About the Talk
Flow Separation is a commission by New York-based artist Tauba Auerbach, which has transformed the historic Fireboat John J. Harvey into a contemporary "dazzle ship" currently on view in New York Harbor through May 2019. A technique invented by British painter Norman Wilkinson during World War I, the original dazzle “camouflage” patterns were painted onto ships to optically distort their forms, confusing enemy submarines tracking their distance, direction, and speed. With their geometric shapes, the dazzle designs were heavily indebted to both animal camouflage and avant-garde movements like Cubism, Futurism, and Vorticism. Auerbach’s contemporary dazzle design draws inspiration from fluid dynamics and the forms found in wake patterns left behind objects as they move through water.
On November 15, to mark the 100th anniversary of Armistice Day, Public Art Fund will present a talk at The New School that explores the intersection of history, art, and design through the lens of both historic and contemporary dazzle ships. Distinguished dazzle camouflage historian Roy R. Behrens will frame the project within the historical and political context of dazzle camouflage painting; Flow Separation curator Emma Enderby will discuss Auerbach’s modern reinterpretation of dazzle design as well as its four contemporary precursors in the UK; and Public Art Fund Director of Exhibitions Jesse Hamerman will offer an insightful behind-the scenes look at the process of realizing Auerbach’s vision for Flow Separation.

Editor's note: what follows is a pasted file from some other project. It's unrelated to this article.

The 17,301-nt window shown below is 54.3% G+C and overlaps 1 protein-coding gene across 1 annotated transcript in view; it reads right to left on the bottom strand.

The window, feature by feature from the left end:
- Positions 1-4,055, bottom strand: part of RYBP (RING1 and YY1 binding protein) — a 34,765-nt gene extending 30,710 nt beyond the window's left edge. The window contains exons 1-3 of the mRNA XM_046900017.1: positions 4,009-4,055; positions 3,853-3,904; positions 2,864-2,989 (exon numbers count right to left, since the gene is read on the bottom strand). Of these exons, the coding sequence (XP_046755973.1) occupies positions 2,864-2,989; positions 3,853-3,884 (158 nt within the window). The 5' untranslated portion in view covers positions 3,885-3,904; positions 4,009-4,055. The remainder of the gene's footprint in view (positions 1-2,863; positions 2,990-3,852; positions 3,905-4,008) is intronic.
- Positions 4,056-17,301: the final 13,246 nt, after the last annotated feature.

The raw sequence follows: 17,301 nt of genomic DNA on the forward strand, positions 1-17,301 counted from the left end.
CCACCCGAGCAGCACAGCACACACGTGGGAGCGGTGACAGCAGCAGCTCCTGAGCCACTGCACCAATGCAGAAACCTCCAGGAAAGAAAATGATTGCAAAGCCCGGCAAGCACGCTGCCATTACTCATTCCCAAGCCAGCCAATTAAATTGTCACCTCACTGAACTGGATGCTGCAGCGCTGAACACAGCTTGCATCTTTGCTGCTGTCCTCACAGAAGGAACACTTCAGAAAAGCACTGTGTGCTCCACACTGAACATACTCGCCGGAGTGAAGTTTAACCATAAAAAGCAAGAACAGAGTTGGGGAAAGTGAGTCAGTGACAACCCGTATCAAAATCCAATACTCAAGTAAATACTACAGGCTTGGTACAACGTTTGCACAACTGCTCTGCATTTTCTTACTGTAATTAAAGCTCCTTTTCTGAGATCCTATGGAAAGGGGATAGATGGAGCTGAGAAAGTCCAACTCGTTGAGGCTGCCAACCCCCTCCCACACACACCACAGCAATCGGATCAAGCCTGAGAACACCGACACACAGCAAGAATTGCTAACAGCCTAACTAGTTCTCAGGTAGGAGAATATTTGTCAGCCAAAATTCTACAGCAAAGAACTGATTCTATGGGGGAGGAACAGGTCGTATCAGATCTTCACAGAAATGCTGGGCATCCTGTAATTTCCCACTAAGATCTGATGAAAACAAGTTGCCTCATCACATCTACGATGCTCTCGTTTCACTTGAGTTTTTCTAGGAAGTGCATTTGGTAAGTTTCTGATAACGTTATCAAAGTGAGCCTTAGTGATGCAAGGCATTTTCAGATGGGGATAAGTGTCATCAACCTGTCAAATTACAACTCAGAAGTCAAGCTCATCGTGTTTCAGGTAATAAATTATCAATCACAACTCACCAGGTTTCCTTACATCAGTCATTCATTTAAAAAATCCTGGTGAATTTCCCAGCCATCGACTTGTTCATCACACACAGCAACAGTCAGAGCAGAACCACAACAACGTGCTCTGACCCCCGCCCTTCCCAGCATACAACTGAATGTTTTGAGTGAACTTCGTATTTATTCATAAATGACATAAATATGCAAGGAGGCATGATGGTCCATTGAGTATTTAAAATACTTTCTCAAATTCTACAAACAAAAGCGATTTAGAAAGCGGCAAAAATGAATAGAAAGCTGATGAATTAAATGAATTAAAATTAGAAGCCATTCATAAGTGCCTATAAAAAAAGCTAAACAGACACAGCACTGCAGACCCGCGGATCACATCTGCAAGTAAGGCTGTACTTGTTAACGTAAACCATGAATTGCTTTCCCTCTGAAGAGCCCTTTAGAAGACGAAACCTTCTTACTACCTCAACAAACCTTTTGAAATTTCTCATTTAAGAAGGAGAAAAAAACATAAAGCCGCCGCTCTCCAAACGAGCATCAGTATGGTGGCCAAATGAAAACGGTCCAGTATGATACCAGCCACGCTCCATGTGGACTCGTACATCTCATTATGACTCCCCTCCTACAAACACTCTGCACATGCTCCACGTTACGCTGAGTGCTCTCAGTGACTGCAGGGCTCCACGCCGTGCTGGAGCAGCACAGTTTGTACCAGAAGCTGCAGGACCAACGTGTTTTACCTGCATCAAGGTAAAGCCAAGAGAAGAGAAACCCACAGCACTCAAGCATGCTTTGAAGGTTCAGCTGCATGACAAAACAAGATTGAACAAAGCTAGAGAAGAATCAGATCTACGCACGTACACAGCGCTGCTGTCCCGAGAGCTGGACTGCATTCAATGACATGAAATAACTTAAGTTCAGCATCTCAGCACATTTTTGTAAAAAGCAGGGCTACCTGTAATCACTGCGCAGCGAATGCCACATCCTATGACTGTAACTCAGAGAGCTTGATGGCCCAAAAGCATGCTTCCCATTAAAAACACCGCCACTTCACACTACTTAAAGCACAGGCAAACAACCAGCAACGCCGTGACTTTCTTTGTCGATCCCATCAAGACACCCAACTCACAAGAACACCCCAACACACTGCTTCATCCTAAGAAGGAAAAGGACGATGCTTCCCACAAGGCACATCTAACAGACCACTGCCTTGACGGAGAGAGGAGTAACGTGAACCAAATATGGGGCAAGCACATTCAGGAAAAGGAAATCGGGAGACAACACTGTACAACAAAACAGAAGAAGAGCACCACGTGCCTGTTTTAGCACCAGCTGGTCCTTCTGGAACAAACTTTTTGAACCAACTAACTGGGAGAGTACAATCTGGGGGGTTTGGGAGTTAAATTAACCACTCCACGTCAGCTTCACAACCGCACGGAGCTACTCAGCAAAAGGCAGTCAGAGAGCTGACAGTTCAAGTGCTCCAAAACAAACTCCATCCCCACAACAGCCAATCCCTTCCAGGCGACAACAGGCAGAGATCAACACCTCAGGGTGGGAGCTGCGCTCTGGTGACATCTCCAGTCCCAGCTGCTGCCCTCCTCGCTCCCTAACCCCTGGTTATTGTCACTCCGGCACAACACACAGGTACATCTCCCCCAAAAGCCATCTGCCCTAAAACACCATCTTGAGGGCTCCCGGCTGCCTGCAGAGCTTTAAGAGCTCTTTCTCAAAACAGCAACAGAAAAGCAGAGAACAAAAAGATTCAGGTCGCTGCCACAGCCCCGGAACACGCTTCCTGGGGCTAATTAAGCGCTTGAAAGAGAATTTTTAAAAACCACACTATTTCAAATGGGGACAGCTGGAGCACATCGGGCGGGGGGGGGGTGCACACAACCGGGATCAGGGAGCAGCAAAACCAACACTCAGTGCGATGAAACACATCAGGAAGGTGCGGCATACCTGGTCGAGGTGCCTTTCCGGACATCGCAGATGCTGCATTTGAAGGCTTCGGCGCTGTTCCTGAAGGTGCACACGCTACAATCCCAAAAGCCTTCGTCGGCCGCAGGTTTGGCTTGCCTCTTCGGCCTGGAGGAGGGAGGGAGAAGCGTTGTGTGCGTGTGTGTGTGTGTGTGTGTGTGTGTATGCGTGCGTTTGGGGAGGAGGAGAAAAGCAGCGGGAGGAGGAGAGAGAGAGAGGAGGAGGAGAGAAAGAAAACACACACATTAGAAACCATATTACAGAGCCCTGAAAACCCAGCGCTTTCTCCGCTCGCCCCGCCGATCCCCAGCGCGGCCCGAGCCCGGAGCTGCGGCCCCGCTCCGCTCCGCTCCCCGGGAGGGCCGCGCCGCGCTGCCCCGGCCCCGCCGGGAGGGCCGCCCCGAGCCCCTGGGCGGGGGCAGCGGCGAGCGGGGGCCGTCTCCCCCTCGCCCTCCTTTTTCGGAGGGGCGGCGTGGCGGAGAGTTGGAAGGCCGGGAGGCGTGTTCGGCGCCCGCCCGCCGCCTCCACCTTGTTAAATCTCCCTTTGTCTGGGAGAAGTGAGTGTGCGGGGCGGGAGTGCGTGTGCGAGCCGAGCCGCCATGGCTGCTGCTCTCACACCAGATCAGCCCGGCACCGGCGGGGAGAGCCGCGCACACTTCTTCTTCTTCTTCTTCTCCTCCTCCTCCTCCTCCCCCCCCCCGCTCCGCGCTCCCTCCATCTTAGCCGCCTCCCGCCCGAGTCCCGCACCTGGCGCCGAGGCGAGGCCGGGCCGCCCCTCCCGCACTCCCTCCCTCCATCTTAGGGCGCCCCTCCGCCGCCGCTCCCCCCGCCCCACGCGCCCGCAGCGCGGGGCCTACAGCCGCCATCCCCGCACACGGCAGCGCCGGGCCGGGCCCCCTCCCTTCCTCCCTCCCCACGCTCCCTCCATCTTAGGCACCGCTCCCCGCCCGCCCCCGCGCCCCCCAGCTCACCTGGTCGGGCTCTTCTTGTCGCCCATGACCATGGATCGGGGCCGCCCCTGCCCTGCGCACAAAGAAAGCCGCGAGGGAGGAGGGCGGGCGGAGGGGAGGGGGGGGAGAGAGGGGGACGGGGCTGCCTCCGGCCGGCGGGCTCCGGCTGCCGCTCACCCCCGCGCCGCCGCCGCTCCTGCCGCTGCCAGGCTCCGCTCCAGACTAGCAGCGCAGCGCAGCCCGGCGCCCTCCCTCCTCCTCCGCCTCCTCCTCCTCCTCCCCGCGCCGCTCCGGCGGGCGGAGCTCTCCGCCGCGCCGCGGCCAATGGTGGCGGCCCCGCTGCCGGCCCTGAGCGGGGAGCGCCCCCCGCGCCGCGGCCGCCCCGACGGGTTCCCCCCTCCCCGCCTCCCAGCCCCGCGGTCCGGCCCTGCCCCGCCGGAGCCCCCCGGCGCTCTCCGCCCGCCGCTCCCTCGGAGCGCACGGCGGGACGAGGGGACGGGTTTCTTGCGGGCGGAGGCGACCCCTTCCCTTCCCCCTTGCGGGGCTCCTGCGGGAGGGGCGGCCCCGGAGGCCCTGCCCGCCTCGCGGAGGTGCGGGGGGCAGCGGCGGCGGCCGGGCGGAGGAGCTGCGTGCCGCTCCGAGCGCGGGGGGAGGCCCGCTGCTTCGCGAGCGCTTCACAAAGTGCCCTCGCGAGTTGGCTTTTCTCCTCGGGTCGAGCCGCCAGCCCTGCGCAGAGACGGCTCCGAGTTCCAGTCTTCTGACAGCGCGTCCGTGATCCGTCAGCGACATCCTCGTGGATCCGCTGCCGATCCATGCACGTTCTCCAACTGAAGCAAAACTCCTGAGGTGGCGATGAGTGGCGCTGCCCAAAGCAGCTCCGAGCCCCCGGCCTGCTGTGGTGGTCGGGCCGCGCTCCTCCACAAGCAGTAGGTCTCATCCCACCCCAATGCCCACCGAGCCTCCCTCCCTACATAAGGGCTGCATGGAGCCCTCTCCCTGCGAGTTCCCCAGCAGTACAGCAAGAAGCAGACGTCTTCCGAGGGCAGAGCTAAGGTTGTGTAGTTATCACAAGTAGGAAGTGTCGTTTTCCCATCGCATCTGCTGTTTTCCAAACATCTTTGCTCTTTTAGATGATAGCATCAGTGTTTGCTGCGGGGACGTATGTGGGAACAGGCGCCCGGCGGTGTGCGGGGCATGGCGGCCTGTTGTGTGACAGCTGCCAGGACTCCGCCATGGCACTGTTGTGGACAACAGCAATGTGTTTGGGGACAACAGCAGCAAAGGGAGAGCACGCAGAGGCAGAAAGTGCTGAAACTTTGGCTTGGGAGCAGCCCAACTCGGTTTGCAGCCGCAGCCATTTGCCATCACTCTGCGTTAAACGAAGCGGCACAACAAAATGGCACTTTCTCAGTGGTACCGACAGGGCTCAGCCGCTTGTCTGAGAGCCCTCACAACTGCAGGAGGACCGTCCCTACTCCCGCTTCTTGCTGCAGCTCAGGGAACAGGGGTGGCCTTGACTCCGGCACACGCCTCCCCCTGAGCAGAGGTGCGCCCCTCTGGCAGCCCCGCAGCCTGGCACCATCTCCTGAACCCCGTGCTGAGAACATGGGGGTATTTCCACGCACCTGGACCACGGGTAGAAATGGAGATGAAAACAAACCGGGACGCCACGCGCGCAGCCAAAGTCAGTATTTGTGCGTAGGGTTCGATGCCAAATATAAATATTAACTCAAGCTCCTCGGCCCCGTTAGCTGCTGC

About the speakers:
Roy R. Behrens, Professor of Art and Distinguished Scholar at the University of Northern Iowa, is an author and graphic designer who teaches design history, and has published books and articles on art and camouflage.
Emma Enderby is an Adjunct Curator at Public Art Fund and the curator of Tauba Auerbach: Flow Separation.
Jesse Hamerman is the Director of Exhibitions at Public Art Fund who, together with the artist, oversaw the painting of Fireboat John J. Harvey.